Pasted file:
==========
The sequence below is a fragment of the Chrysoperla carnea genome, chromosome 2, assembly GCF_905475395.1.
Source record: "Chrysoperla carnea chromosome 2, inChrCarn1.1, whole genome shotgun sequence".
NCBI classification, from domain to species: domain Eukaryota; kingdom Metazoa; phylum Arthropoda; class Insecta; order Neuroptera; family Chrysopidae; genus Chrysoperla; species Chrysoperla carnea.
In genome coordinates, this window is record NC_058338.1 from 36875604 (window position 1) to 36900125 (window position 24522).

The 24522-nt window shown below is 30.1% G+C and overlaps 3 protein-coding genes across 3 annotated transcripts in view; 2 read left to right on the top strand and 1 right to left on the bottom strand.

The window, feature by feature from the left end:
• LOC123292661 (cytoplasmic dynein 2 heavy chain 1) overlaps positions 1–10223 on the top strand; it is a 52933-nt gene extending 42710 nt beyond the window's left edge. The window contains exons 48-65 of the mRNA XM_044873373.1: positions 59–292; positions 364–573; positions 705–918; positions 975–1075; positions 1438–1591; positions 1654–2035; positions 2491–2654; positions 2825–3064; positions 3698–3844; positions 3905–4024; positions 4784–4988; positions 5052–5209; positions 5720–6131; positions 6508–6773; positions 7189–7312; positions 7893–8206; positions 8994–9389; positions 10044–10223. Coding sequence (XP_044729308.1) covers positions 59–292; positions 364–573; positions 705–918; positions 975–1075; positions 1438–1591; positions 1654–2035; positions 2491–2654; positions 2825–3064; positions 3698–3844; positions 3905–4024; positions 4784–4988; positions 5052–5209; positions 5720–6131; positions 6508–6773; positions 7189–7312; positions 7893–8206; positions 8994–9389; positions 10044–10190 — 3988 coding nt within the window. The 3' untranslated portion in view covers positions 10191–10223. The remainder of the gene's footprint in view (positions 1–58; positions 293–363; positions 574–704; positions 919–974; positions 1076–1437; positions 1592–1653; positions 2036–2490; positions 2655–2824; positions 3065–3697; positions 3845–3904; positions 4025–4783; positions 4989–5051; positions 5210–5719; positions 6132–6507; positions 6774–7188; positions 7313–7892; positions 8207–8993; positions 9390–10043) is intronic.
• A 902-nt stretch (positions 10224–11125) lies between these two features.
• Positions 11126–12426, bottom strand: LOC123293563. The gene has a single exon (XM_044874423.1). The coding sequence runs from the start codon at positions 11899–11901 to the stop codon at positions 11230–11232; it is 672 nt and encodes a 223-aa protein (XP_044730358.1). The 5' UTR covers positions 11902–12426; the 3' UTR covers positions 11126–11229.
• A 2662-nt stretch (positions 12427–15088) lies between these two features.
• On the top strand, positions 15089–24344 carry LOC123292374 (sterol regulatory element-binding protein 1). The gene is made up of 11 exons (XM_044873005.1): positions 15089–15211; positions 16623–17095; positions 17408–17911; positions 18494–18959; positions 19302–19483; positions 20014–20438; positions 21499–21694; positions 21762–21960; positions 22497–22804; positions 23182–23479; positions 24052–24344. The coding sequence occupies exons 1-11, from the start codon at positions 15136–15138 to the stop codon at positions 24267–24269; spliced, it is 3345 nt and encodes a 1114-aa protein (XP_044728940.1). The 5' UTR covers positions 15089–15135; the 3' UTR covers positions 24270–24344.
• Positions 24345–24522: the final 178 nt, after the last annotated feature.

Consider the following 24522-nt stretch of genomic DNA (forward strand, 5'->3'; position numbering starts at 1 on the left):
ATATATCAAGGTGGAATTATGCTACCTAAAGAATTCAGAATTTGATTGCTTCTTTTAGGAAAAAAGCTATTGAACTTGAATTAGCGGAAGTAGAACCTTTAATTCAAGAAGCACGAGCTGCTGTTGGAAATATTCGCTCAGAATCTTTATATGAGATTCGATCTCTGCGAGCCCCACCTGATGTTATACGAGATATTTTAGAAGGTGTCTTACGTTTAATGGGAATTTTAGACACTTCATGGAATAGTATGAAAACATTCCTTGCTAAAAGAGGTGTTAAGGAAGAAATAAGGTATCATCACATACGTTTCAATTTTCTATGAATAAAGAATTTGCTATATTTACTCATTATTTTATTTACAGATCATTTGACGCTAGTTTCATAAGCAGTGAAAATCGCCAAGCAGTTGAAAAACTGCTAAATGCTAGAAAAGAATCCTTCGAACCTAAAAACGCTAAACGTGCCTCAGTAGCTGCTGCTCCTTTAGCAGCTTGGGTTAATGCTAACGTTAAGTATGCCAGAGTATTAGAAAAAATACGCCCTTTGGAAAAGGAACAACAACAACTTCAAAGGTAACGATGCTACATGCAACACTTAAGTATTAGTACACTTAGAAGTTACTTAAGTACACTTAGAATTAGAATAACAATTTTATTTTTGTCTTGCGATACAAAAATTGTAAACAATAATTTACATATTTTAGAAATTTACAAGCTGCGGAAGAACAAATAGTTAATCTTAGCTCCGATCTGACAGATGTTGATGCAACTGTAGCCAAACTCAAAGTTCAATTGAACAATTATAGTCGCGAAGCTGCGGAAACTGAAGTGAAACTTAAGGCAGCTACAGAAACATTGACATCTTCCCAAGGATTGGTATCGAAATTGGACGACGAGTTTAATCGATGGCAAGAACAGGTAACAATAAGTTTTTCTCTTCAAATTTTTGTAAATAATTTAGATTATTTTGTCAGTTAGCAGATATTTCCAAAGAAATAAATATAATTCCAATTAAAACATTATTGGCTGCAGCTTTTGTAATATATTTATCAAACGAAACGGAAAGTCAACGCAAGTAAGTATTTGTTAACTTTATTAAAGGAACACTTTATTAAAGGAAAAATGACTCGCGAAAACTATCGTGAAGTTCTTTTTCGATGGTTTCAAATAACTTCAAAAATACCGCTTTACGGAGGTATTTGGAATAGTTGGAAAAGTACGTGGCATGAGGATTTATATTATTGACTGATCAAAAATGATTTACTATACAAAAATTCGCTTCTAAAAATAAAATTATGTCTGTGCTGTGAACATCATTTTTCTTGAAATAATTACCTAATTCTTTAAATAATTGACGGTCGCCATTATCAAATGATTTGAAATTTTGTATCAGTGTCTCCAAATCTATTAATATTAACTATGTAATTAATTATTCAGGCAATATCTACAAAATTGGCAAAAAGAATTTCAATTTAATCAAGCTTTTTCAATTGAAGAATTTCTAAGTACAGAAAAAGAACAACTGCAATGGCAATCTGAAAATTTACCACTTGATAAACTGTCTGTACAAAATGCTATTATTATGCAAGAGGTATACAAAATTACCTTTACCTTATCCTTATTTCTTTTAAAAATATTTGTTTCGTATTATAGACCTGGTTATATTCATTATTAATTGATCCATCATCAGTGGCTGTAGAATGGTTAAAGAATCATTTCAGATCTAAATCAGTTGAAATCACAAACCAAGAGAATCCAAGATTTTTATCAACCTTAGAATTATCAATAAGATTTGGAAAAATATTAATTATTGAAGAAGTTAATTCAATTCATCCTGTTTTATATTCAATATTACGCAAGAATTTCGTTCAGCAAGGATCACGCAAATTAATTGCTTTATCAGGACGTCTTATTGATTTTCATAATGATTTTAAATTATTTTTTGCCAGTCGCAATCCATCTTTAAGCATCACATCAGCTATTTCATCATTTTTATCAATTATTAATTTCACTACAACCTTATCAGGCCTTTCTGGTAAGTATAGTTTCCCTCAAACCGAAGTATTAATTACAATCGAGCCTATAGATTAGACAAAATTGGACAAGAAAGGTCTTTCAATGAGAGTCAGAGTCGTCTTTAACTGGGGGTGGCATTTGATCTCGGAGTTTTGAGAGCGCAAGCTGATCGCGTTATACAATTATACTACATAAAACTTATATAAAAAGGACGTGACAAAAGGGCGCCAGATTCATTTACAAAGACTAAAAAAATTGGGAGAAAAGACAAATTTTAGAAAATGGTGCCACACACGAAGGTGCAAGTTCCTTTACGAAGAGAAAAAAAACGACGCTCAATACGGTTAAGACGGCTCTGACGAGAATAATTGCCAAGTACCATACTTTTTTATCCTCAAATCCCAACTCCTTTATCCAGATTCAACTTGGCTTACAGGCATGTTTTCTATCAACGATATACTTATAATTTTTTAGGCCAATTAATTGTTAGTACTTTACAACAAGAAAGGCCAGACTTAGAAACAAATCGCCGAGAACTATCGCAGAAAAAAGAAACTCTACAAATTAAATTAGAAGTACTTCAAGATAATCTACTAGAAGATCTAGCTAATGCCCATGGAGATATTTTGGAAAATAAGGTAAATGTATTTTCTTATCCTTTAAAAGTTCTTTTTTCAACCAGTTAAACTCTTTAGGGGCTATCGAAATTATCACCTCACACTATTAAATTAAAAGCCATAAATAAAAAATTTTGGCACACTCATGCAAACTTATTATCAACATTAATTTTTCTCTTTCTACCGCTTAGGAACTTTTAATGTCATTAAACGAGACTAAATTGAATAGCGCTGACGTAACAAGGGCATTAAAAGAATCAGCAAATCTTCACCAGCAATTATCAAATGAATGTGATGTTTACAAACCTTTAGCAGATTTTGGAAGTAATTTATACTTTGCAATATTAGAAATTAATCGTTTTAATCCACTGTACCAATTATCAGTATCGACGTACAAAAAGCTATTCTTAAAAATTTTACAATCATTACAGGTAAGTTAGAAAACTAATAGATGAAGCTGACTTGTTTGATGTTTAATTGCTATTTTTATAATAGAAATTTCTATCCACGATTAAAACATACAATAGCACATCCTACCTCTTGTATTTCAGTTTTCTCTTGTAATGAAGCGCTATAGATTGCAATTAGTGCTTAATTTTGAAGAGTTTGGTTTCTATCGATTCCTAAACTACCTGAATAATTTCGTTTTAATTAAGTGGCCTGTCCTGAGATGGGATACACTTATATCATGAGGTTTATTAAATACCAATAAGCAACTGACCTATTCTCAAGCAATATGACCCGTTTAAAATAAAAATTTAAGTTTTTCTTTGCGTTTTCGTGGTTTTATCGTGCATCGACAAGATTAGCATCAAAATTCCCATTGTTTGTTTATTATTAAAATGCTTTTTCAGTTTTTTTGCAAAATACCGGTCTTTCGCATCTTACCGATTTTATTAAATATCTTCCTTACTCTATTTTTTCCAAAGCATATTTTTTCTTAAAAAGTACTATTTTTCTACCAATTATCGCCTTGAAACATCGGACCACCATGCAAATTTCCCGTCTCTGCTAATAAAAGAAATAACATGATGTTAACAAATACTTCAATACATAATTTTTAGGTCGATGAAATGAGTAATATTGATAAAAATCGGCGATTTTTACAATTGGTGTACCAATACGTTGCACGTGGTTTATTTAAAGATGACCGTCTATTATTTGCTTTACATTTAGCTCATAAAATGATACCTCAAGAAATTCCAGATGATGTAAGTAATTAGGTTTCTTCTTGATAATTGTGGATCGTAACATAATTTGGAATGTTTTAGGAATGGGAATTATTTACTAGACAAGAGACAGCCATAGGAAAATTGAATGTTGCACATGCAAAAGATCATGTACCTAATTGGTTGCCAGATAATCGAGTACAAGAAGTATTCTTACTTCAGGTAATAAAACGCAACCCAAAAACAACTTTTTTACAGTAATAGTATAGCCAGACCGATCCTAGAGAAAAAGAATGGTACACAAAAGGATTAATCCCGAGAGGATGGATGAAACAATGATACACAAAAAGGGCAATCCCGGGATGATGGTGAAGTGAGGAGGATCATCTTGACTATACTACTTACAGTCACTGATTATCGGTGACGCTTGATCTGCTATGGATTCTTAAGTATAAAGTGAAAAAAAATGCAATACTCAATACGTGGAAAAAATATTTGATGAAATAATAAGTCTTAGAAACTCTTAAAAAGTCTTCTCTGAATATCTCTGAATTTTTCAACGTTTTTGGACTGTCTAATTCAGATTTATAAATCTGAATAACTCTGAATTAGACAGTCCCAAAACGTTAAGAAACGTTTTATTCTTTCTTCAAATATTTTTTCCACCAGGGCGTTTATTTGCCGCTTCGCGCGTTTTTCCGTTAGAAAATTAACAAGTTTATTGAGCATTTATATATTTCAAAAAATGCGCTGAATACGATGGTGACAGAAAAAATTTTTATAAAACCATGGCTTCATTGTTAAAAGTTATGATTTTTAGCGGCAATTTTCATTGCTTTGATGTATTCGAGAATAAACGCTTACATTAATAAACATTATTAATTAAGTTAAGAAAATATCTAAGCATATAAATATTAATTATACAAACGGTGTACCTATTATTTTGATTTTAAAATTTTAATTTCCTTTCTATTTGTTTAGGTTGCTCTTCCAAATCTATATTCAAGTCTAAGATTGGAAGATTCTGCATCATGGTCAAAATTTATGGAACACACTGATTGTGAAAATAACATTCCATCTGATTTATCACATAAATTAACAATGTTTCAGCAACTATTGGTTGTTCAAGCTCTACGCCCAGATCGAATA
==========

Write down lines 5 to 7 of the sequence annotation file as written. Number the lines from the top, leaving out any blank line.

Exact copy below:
The 24522-nt window shown below is 30.1% G+C and overlaps 3 protein-coding genes across 3 annotated transcripts in view; 2 read left to right on the top strand and 1 right to left on the bottom strand.

The window, feature by feature from the left end:
• LOC123292661 (cytoplasmic dynein 2 heavy chain 1) overlaps positions 1–10223 on the top strand; it is a 52933-nt gene extending 42710 nt beyond the window's left edge. The window contains exons 48-65 of the mRNA XM_044873373.1: positions 59–292; positions 364–573; positions 705–918; positions 975–1075; positions 1438–1591; positions 1654–2035; positions 2491–2654; positions 2825–3064; positions 3698–3844; positions 3905–4024; positions 4784–4988; positions 5052–5209; positions 5720–6131; positions 6508–6773; positions 7189–7312; positions 7893–8206; positions 8994–9389; positions 10044–10223. Coding sequence (XP_044729308.1) covers positions 59–292; positions 364–573; positions 705–918; positions 975–1075; positions 1438–1591; positions 1654–2035; positions 2491–2654; positions 2825–3064; positions 3698–3844; positions 3905–4024; positions 4784–4988; positions 5052–5209; positions 5720–6131; positions 6508–6773; positions 7189–7312; positions 7893–8206; positions 8994–9389; positions 10044–10190 — 3988 coding nt within the window. The 3' untranslated portion in view covers positions 10191–10223. The remainder of the gene's footprint in view (positions 1–58; positions 293–363; positions 574–704; positions 919–974; positions 1076–1437; positions 1592–1653; positions 2036–2490; positions 2655–2824; positions 3065–3697; positions 3845–3904; positions 4025–4783; positions 4989–5051; positions 5210–5719; positions 6132–6507; positions 6774–7188; positions 7313–7892; positions 8207–8993; positions 9390–10043) is intronic.